Pennsylvania has a tradition of granting broader privacy rights than many other states. Even the United States Constitution offers less protection for personal privacy than does Pennsylvania law. Our state constitution’s guarantee against unreasonable searches is older than the Fourth Amendment in the Bill of Rights. In our wiretap statutes, Pennsylvania long ago decided that all parties to a conversation must consent to recording. In contrast, many states require only one party to consent. Our commonwealth’s robust privacy protections make a strong statement: We helped give birth to American liberty, and we want to enjoy as much of it as we can.

Unfortunately HB 2400 would contradict our tradition of assuring strong privacy rights. The bill would force Pennsylvania’s judges to open their courtrooms to recordings that would be illegal and inadmissible if they had been made here. The all party consent rule—a fundamental protection for all who appear in Pennsylvania’s courts—could disappear for some defendants.  Admissibility would depend merely on where their conversations were intercepted. The legislators of other states, as well as members of Congress, would have the authority to decide when Pennsylvania courts would have to admit certain recordings.

Our legislators in Harrisburg can talk a good game about states’ rights and Pennsylvania’s authority to govern itself. But when it is time to step up to the plate, do their votes follow their rhetoric? The supporters of HB 2400 must be hoping the answer is “No.”

Nathan Vogel, Frankel Legislative Fellow, ACLU of PA

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Monday, June 04, 2012

Noxious Creeping Part IV: By reading this, you've consented to audio surveillance

“(T)he erosion of freedom rarely comes as an all-out frontal assault but rather as a gradual, noxious creeping, cloaked in secrecy, and glossed over by reassurances of greater security.” – Senator Robert Byrd

A group of prosecutors in Pennsylvania is seeking a major expansion of government surveillance power.  They are advocating for House Bill 2400, and we expect its supporters to try to fast-track the bill through the legislature before it can get a thorough review from lawmakers and the public. The bill would make about a dozen changes to current law, many of which seriously undermine Pennsylvanians’ privacy. We’re discussing the worst of them in a series of posts. This post discusses a proposal to add a notice exception to the definition of “oral communications.” The new exception would allow anyone who gives notice of surveillance to record otherwise private conversations.

Part IV: By reading this blog post, you have consented to audio surveillance.

One of the most far-reaching proposals of HB 2400 creates a “notice exception” to the definition of oral communications.  Currently, the wiretap law bans recording most private oral communications. HB 2400 proposes a new rule that an oral communication isn’t private if the speaker has notice that it might be recorded.  In other words, as long as someone has notified you that surveillance may happen, you have no right to expect that your conversation is private.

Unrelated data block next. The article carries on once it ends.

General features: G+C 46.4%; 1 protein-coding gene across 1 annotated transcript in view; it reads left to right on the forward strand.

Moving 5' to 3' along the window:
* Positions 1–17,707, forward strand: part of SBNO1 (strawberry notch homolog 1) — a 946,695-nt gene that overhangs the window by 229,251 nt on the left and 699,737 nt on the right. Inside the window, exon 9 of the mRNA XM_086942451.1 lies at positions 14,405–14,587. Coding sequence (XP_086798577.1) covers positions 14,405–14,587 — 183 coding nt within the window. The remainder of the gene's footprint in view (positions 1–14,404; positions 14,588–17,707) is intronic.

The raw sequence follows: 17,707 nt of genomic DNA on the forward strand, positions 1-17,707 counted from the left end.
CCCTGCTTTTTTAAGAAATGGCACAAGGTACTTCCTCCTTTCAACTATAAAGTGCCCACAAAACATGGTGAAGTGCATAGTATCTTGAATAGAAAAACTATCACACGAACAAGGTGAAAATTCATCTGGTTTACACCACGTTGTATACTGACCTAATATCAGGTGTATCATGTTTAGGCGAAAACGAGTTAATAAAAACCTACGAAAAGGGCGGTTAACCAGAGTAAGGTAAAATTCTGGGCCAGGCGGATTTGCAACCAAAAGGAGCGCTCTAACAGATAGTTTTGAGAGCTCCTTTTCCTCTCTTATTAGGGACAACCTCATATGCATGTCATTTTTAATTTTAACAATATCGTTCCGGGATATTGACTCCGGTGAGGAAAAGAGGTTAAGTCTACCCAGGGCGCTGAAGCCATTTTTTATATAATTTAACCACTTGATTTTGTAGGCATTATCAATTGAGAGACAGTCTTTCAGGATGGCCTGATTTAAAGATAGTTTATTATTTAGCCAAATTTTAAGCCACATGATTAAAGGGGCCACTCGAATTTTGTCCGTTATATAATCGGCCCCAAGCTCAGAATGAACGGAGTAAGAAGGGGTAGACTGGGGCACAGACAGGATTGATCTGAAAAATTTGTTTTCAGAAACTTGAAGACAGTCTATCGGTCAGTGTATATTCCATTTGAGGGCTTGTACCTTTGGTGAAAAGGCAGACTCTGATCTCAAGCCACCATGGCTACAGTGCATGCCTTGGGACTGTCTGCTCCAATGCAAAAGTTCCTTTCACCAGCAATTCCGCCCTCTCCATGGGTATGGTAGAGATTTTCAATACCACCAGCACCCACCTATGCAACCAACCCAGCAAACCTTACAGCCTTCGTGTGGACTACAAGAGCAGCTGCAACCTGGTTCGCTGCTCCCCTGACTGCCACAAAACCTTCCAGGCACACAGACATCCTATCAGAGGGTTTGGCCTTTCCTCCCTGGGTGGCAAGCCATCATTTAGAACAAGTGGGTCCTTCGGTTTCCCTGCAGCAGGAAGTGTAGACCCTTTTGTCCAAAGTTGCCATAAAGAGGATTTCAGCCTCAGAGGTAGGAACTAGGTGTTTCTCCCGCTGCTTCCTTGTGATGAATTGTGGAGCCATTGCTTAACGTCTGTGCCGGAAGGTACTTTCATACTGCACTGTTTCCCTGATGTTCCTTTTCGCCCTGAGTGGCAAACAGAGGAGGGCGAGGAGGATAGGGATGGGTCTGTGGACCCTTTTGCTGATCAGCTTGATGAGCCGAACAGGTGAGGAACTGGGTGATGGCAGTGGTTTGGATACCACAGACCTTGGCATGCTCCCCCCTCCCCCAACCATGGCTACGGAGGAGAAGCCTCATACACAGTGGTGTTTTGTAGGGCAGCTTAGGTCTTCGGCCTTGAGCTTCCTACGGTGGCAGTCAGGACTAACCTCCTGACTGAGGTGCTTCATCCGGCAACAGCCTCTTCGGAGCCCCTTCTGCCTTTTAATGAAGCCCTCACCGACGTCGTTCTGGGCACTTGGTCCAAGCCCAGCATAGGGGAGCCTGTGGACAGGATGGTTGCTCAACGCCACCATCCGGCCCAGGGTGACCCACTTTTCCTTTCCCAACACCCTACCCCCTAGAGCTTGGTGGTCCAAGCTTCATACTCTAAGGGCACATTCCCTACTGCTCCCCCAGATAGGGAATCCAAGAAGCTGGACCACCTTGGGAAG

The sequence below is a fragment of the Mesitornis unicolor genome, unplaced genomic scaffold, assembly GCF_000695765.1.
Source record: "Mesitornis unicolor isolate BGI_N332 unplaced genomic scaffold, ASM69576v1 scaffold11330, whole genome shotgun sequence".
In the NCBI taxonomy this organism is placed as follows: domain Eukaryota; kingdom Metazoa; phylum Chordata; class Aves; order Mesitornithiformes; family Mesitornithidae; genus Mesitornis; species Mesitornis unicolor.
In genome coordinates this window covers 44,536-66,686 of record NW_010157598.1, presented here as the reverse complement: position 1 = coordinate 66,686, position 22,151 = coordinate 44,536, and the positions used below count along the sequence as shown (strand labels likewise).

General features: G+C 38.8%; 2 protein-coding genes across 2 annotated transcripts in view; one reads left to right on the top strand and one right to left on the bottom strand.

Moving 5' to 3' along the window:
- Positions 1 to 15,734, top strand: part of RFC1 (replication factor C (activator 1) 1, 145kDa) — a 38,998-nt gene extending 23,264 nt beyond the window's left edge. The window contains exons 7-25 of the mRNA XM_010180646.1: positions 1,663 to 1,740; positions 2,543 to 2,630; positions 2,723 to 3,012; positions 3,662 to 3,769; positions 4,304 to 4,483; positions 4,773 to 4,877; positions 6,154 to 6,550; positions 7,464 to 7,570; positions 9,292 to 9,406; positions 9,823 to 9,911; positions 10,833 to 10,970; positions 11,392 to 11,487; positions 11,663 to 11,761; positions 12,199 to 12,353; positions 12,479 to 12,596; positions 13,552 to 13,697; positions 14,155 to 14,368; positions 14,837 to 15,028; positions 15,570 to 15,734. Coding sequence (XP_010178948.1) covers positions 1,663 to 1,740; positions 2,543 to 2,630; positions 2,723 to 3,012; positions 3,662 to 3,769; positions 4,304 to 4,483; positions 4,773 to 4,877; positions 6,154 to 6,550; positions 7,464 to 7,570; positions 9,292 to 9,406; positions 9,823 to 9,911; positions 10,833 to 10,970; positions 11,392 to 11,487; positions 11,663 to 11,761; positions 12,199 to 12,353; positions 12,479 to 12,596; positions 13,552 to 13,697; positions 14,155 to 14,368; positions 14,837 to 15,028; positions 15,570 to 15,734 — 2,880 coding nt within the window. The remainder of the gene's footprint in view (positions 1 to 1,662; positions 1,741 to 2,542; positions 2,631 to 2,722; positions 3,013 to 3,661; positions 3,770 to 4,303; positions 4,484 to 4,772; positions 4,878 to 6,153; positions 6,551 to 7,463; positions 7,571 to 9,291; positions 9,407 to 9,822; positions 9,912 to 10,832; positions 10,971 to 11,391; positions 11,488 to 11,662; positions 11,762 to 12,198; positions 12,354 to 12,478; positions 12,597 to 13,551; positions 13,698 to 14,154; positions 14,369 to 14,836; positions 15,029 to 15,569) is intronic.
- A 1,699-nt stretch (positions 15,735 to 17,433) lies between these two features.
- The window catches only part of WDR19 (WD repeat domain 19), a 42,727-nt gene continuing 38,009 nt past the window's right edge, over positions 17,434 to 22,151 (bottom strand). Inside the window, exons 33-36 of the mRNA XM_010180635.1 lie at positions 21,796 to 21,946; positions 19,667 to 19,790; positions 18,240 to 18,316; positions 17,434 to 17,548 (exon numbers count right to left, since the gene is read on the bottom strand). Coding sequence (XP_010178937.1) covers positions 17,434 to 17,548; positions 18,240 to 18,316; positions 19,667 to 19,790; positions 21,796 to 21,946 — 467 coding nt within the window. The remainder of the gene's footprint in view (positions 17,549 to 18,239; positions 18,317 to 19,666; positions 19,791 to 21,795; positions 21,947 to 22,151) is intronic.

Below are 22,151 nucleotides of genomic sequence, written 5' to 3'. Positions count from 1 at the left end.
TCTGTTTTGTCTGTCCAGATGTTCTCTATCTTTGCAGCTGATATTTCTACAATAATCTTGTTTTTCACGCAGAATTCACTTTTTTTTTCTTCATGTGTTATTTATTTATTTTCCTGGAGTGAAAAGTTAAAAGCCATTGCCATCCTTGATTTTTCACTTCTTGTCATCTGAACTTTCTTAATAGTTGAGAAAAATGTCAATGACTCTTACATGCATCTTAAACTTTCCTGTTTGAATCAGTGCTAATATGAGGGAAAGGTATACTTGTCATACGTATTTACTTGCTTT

This includes “actual notice,” which means you actually are aware that you may be recorded. It also includes “constructive notice.” That’s a jargony term meaning, “it’s written down on something that you were supposed to read.” Like a sign in the front office of a building, or in the back of the employee handbook. If HB 2400 passes, we can expect to see “you may be under surveillance” signs popping up all over. And you can expect to be under surveillance whenever you are not at home, whether you are out in public or not.

The notice exception makes it easy for anyone to remove any expectation of privacy in public and private space. Let’s consider a couple examples. An employer could post a sign about audio surveillance in the front office or in an employee handbook. Then the employees’ private conversations could be recorded in elevators, offices, shop floors, and lunch rooms. Don’t criticize the boss, and don’t talk about unionizing at work. 

The exception would apply in schools as well. The meetings of student groups such as the Gay-Straight Alliance might be recorded. Or administrators might decide to listen in on school newspaper meetings or student government meetings to make sure no one criticizes school policies.
Instead of the notice exception, the ACLU of Pennsylvania supports a different definition of “oral communications” that protects privacy rights. We ask the legislature to define “oral communications” as, “Any oral communication uttered by a person possessing a reasonable expectation of privacy in such communications.” Our proposal clarifies the current law rather than changing it significantly. Since 1998, Pennsylvania Courts have interpreted “oral communications” to cover only situations where the parties to a conversation had a reasonable expectation of privacy. See Agnew v. Dupler, 553 Pa. 33 (Pa. 1998). Our proposal would rewrite the current statute to make it crystal clear that a person’s “reasonable expectation of privacy” should remain the cornerstone of privacy rights in the wiretap act.